Discussions

News: JSR 88: J2EE Deployment API Proposed Final Draft

  1. JSR 88, the J2EE Deployment API Specification Proposed Final Draft is available for download. JSR 88 describes an open standard for deploying J2EE applications to a J2EE platform. This API allows any tool to deploy J2EE applications to any J2EE platform.

    Download the J2EE Deployment API PFD.

    Check out JSR 88.

    Threaded Messages (17)

  2. This is great! I think it will make everyone's ant scripts much cleaner :) :)
  3. I wish Sun would just put their documentation "online" on the web instead of requiring you to download it - for starters, it would get spidered in search engines, as well as saving my time, bandwidth and hard drive space.

    Still, I think a deployment API is long overdue. Hurrah!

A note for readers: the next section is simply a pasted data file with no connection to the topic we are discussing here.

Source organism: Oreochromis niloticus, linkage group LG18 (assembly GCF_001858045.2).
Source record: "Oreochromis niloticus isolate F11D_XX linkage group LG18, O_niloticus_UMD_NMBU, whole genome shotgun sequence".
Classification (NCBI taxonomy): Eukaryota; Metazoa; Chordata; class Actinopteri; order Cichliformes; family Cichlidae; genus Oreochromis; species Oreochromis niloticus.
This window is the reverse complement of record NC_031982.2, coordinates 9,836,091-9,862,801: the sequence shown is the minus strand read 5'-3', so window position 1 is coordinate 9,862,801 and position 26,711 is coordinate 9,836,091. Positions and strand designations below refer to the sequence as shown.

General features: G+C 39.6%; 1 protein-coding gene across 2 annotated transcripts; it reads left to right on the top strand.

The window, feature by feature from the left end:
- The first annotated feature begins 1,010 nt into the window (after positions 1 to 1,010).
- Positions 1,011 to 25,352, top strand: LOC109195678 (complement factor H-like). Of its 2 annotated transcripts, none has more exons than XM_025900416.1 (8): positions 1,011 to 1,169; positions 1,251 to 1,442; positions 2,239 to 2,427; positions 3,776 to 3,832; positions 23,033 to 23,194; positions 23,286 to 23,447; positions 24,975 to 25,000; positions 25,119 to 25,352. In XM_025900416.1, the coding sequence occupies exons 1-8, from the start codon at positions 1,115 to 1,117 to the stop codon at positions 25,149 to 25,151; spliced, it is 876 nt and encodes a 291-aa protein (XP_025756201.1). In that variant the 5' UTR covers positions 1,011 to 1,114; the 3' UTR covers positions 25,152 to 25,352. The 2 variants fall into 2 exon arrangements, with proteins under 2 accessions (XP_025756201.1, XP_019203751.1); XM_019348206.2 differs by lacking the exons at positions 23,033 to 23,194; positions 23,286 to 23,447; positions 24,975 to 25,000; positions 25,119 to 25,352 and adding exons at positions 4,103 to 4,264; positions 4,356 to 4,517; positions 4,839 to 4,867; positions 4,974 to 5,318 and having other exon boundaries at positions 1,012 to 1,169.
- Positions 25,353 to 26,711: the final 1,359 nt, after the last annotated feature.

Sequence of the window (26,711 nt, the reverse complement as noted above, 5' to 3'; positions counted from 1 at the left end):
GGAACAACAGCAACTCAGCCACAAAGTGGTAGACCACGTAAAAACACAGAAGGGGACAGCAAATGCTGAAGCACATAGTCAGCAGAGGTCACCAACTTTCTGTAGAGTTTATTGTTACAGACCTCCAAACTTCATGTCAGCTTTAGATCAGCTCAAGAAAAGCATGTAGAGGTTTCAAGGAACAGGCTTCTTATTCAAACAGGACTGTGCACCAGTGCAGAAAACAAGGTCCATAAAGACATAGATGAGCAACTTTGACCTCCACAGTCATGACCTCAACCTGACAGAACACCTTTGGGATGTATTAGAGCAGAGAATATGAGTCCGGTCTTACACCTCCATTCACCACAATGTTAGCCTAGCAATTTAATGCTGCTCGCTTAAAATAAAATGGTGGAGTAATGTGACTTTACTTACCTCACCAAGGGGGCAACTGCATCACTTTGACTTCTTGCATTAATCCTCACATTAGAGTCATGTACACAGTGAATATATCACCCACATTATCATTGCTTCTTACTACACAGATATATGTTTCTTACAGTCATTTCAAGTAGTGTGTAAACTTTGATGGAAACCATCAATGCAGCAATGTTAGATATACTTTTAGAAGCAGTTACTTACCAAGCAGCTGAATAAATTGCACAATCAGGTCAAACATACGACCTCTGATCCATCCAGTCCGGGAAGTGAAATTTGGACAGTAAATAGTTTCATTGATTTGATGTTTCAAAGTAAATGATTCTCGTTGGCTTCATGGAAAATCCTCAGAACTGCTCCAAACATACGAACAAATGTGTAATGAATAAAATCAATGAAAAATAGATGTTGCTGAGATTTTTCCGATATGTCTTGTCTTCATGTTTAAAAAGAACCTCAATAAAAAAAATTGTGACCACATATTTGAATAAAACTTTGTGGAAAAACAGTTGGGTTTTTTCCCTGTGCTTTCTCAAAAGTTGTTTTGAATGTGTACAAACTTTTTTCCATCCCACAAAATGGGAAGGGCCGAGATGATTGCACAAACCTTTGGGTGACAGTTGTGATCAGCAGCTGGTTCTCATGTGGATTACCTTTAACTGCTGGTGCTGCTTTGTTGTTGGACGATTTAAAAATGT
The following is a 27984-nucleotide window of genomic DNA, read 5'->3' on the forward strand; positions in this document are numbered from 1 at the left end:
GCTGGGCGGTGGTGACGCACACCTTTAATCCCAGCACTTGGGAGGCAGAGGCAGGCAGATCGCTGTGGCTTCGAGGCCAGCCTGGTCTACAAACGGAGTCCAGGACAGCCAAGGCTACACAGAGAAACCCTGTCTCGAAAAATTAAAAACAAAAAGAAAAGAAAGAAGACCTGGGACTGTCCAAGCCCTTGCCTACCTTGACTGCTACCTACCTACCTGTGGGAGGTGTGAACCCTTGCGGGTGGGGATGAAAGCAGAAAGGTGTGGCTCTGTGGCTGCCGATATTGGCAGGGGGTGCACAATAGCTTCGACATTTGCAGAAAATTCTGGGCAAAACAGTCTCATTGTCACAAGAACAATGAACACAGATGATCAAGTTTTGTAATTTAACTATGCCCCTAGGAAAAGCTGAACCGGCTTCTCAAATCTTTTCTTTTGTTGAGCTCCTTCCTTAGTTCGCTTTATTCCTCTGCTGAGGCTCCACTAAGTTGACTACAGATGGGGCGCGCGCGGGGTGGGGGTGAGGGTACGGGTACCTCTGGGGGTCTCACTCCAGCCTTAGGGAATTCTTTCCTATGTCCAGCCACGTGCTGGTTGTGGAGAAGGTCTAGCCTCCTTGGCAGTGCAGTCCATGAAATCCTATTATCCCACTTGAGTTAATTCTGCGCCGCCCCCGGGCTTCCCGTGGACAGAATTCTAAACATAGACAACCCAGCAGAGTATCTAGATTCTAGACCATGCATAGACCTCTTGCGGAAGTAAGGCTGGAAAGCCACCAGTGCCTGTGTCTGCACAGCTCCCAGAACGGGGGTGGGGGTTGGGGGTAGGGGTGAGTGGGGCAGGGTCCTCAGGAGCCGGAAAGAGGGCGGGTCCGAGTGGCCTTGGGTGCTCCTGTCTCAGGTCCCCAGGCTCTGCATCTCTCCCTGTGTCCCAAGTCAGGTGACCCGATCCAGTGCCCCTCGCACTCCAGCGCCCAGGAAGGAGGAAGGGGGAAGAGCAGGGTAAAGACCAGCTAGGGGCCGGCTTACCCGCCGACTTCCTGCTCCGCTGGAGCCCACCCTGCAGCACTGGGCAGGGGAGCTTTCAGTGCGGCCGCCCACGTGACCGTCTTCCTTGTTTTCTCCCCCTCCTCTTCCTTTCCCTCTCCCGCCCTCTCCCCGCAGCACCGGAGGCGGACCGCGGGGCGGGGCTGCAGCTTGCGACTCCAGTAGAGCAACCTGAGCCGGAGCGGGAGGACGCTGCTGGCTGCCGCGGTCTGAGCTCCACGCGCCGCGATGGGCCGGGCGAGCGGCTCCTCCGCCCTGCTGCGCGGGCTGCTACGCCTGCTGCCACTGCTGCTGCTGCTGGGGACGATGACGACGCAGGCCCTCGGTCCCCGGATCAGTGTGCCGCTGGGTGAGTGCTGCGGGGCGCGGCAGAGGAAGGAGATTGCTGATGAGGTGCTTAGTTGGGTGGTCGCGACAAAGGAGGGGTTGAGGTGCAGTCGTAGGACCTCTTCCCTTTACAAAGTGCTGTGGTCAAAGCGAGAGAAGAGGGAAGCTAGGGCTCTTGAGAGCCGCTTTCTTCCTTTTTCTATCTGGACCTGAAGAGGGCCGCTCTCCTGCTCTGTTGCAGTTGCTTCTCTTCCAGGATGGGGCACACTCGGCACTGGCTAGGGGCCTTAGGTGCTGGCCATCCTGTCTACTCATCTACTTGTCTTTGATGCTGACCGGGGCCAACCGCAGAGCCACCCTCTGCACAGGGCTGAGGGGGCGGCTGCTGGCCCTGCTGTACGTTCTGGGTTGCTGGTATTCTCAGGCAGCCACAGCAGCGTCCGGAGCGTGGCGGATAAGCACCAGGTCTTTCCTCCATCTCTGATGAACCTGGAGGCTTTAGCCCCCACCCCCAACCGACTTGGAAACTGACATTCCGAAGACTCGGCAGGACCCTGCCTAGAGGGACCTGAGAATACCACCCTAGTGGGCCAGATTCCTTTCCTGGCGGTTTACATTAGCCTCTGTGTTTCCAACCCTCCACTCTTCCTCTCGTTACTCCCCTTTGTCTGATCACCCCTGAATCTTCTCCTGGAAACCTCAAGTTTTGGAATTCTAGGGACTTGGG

4. Whats to it? You just copy the .ear file to the deploy directory and your done. You need an api for this?

    jboss.org
  5. If you are using a cluster manageble, enterprise wide solution to support hundreds or thousands of users, yes. If you are deploying a program in your garage, then no. When it comes to platform deployment, the API is LONG overdue. The true question will be if and when application server vendors adopt it. Currently I have been, and still am, fighting with Borland Enterprise Server for over a week to get my deployment converted from Appserver 4.5. If this API was in place, I'd have spent last week working on logic code for my company.
  6. How many people deploy apps to servers in their garage anyway? :) Doesn't sound like a reliable hosting solution.
  7. My garage started looking pretty good after what we had to go through to get out of Exodus!
  8. Well why would you need the API if that is the case(lots of users and clustering?) I did not get that? Isn't a ".ear" file okay ?
  9. The reason you need a deployment API in a clustered environment is that you have to guarantee that all members of a cluster receive the update at the same time or no members receive it. Otherwise you will get strange behavior in some situations...